Throughout a product’s creation it is shaped through every Sprint to reach a closer and closer state of completion. Being completed is a lot more then just finishing the backlog. Yes, your team implemented the extremely frustrating like button on your app, but does it work correctly? Are there any hiccups when the button is pressed? Does it crash your app? More importantly does the product owner like the button’s placement? Icon? functionality?
Perhaps one of the most important questions when evaluating whether your team is done would be is the product owner happy? Hopefully throughout the Agile process the Product Owner communicated what he wanted and went over the backlog and user stories with the team. This is to eliminate any potential surprises he may have when shown the completed work. If, for example, he never said anything about what type of icon he wanted for the app and the design team chooses a cool Viking skull picture for it. By chance the product owner is the one guy in the world who doesn’t like Viking skull artwork, the team is not done.
When the team is in development mode during a Sprint there are a number of things they need to be sure of to finish. There is the coding phase when the actual product is being developed. Then they move on to testing which insures that what ever they created works as it is suppose to and doesnt break someones computer or phone. Last, which I spoke of before, there is the confirmation by the Product Owner that he/she is happy with the end result. This might not give them the full shippable product but it moves them one step closer to that goal.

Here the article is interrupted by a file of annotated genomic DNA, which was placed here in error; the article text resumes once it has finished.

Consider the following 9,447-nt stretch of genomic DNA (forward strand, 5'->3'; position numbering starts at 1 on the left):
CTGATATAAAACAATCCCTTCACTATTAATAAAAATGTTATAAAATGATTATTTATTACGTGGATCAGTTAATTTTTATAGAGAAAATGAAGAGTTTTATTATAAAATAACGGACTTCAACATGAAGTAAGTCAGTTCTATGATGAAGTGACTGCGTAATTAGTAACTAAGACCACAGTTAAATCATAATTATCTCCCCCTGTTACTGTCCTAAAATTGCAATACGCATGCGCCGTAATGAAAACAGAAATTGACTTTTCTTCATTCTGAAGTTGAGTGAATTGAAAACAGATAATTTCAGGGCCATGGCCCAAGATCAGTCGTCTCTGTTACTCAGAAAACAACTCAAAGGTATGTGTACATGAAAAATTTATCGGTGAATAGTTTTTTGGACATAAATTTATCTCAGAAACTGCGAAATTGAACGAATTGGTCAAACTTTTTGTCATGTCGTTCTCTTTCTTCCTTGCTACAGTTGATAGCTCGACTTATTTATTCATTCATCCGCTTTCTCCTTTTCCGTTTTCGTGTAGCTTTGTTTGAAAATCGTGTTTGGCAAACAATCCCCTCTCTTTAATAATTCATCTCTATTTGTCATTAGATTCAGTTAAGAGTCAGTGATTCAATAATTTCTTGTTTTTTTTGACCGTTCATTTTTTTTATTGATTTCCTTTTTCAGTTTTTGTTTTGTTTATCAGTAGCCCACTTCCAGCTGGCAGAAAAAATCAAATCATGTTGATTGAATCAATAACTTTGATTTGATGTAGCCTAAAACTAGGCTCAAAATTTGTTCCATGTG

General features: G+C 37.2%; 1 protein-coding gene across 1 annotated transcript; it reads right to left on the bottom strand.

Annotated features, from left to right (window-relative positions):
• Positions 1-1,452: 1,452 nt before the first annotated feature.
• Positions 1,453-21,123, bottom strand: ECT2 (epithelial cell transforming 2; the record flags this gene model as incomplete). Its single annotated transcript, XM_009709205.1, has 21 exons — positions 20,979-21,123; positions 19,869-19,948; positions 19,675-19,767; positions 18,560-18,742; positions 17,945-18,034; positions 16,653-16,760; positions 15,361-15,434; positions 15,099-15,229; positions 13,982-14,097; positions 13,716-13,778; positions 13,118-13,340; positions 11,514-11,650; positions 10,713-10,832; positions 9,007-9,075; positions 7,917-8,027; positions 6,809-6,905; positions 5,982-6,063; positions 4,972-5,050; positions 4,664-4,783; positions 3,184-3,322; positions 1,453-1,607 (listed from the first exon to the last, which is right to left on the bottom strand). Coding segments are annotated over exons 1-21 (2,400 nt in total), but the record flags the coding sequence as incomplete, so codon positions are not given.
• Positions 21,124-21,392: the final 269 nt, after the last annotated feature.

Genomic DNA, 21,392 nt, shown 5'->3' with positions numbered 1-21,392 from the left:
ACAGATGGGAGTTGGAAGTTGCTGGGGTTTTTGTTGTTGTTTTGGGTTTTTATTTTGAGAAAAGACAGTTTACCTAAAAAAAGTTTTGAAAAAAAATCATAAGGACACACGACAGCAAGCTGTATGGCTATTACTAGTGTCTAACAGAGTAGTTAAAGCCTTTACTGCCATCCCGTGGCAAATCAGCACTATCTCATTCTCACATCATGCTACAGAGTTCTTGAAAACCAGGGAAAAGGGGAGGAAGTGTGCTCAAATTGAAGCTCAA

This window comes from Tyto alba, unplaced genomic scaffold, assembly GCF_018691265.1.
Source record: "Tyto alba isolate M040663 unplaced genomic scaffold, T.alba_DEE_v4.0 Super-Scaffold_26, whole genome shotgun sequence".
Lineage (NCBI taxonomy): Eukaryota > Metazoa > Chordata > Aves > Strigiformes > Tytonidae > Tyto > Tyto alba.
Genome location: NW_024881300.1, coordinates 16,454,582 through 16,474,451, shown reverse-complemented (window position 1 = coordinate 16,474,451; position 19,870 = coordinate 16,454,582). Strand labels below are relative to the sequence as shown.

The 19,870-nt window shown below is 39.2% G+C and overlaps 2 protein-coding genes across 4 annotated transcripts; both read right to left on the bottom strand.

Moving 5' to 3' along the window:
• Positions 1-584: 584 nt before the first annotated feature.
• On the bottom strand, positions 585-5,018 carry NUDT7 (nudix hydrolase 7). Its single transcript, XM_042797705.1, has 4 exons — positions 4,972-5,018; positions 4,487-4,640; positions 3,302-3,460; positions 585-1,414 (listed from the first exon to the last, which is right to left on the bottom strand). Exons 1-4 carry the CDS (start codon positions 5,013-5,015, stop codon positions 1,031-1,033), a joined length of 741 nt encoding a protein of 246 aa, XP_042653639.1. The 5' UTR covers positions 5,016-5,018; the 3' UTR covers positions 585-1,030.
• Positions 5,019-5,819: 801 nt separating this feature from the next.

Just hopefully the team: Scrum Master, Product Owner, and other members have had enough discussions detailing what “done” means. It is enormously important that everyone knows what goal they are working towards to having a shippable product. What this means is that there has to be a set of rules which everyone knows and follows to determine when the team is done. Giovanni Cantone wrote, “Definition of done is a set of agreements that defines what done means…. Everyone on the team, including Scrum Masters and Product Owners, must have a common understanding of what done means.” In this way the team can all share in the understanding of their goals for the project and what they need to do to be complete.
Images Courtesy of:
Ambler, S., & Holitza, M. (2012). Agile For Dummies®, IBM Limited Edition. Hoboken, NJ 07030-5774: John Wiley & Sons.
Cantone, G., & Marchesi, M. (2014). Agile Processes in Software Engineering and Extreme Programming. Rome Italy: Springer.